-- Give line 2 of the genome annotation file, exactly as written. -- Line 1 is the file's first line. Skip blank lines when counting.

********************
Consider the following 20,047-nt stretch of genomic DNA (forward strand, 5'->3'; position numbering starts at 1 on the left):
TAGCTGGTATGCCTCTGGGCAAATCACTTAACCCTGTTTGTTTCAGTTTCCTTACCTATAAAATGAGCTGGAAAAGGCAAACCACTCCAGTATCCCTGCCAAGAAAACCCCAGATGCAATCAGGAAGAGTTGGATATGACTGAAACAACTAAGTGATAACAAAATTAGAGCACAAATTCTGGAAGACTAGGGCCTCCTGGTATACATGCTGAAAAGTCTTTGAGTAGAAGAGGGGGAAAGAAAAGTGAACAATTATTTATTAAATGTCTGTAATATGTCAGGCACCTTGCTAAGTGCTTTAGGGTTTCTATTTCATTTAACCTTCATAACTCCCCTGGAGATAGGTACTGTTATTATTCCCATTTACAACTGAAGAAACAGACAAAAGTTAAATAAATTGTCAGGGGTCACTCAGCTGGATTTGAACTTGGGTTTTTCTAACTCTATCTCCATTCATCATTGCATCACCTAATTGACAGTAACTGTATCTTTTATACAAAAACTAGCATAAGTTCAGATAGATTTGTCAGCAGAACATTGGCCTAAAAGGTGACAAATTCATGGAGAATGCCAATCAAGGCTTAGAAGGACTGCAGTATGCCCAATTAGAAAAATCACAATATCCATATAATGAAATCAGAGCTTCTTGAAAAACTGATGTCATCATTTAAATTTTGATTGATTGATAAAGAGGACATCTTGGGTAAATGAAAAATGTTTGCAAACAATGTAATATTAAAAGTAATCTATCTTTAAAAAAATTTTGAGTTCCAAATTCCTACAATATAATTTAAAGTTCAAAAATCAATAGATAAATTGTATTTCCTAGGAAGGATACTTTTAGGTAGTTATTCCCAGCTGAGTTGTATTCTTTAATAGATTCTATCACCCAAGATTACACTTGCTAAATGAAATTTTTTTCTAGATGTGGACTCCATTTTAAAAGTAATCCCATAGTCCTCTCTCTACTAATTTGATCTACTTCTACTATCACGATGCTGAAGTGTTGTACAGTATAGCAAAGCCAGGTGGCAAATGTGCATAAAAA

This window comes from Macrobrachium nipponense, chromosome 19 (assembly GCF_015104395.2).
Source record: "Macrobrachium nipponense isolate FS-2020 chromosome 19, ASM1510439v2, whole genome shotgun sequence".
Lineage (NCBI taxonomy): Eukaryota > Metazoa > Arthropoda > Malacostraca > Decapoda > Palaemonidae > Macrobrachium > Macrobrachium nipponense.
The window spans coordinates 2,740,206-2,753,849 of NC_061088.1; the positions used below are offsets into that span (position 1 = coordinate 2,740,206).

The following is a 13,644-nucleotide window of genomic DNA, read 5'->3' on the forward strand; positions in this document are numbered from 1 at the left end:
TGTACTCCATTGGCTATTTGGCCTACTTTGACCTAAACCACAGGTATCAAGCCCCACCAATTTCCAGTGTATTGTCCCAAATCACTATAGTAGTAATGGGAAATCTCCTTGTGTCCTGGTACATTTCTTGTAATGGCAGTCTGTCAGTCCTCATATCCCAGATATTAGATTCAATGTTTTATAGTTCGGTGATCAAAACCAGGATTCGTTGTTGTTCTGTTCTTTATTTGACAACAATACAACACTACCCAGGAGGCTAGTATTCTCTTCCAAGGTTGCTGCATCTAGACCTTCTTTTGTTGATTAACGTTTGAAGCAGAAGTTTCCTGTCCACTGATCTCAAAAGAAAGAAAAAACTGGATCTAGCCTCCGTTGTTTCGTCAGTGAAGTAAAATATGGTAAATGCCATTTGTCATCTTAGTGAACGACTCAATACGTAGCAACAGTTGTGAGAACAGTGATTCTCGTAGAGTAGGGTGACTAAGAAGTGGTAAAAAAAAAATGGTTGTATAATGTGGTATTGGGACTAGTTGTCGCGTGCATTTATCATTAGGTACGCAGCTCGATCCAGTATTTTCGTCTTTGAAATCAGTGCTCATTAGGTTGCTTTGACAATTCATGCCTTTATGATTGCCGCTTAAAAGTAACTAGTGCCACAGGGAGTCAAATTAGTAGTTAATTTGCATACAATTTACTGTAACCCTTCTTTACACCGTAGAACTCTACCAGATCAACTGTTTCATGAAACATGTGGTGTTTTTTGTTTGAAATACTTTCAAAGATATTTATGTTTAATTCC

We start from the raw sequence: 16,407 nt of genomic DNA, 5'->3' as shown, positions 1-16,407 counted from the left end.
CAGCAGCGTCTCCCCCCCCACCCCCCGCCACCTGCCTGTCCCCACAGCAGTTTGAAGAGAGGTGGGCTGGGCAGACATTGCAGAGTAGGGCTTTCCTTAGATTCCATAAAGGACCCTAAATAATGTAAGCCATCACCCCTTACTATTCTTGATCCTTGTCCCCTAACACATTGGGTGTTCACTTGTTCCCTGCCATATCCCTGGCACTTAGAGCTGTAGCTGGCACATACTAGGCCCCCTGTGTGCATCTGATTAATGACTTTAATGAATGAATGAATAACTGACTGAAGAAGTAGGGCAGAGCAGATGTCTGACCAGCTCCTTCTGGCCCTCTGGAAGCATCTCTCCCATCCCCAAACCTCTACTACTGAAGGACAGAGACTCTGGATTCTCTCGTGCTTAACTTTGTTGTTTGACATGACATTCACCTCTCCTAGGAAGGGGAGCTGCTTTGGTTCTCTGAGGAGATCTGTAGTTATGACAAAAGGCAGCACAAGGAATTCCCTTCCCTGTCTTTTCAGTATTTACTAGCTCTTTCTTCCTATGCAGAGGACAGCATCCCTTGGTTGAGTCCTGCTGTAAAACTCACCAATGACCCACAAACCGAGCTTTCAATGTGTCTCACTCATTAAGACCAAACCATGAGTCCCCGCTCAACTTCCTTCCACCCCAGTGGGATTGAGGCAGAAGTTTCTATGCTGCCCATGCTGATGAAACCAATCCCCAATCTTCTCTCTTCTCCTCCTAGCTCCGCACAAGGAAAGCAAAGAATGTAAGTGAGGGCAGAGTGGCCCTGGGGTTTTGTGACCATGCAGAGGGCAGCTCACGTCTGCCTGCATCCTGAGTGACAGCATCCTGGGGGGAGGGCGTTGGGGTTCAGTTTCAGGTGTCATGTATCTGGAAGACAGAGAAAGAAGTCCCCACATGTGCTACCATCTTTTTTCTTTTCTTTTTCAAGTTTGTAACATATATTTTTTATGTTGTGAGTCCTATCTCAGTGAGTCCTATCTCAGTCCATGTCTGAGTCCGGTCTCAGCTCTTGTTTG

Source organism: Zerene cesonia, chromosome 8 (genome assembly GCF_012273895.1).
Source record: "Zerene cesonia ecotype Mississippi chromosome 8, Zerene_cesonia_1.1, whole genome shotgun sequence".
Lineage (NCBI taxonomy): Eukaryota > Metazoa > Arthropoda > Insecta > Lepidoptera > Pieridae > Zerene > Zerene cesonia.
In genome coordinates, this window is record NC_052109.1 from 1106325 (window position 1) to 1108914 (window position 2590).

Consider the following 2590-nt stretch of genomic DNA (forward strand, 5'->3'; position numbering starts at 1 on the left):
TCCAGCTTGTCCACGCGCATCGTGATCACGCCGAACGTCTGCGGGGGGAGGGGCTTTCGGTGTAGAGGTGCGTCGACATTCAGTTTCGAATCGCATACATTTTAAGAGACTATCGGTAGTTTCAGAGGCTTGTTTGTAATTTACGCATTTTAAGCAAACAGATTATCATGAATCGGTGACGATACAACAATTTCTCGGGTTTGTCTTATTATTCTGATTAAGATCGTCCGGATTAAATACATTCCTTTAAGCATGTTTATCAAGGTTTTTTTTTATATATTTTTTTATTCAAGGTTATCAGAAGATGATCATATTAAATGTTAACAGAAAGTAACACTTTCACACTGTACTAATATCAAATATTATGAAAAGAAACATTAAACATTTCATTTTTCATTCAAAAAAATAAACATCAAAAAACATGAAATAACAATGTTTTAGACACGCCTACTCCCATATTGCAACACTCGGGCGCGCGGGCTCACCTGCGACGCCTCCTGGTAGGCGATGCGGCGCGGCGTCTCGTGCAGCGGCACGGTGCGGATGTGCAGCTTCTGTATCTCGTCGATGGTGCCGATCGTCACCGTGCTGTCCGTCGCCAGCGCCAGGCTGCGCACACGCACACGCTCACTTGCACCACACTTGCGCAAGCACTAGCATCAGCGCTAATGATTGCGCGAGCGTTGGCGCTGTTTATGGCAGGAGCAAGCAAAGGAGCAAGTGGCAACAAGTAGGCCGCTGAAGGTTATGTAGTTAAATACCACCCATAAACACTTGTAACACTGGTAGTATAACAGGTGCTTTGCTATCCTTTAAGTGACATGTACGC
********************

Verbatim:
TAGCTGGTATGCCTCTGGGCAAATCACTTAACCCTGTTTGTTTCAGTTTCCTTACCTATAAAATGAGCTGGAAAAGGCAAACCACTCCAGTATCCCTGCCAAGAAAACCCCAGATGCAATCAGGAAGAGTTGGATATGACTGAAACAACTAAGTGATAACAAAATTAGAGCACAAATTCTGGAAGACTAGGGCCTCCTGGTATACATGCTGAAAAGTCTTTGAGTAGAAGAGGGGGAAAGAAAAGTGAACAATTATTTATTAAATGTCTGTAATATGTCAGGCACCTTGCTAAGTGCTTTAGGGTTTCTATTTCATTTAACCTTCATAACTCCCCTGGAGATAGGTACTGTTATTATTCCCATTTACAACTGAAGAAACAGACAAAAGTTAAATAAATTGTCAGGGGTCACTCAGCTGGATTTGAACTTGGGTTTTTCTAACTCTATCTCCATTCATCATTGCATCACCTAATTGACAGTAACTGTATCTTTTATACAAAAACTAGCATAAGTTCAGATAGATTTGTCAGCAGAACATTGGCCTAAAAGGTGACAAATTCATGGAGAATGCCAATCAAGGCTTAGAAGGACTGCAGTATGCCCAATTAGAAAAATCACAATATCCATATAATGAAATCAGAGCTTCTTGAAAAACTGATGTCATCATTTAAATTTTGATTGATTGATAAAGAGGACATCTTGGGTAAATGAAAAATGTTTGCAAACAATGTAATATTAAAAGTAATCTATCTTTAAAAAAATTTTGAGTTCCAAATTCCTACAATATAATTTAAAGTTCAAAAATCAATAGATAAATTGTATTTCCTAGGAAGGATACTTTTAGGTAGTTATTCCCAGCTGAGTTGTATTCTTTAATAGATTCTATCACCCAAGATTACACTTGCTAAATGAAATTTTTTTCTAGATGTGGACTCCATTTTAAAAGTAATCCCATAGTCCTCTCTCTACTAATTTGATCTACTTCTACTATCACGATGCTGAAGTGTTGTACAGTATAGCAAAGCCAGGTGGCAAATGTGCATAAAAA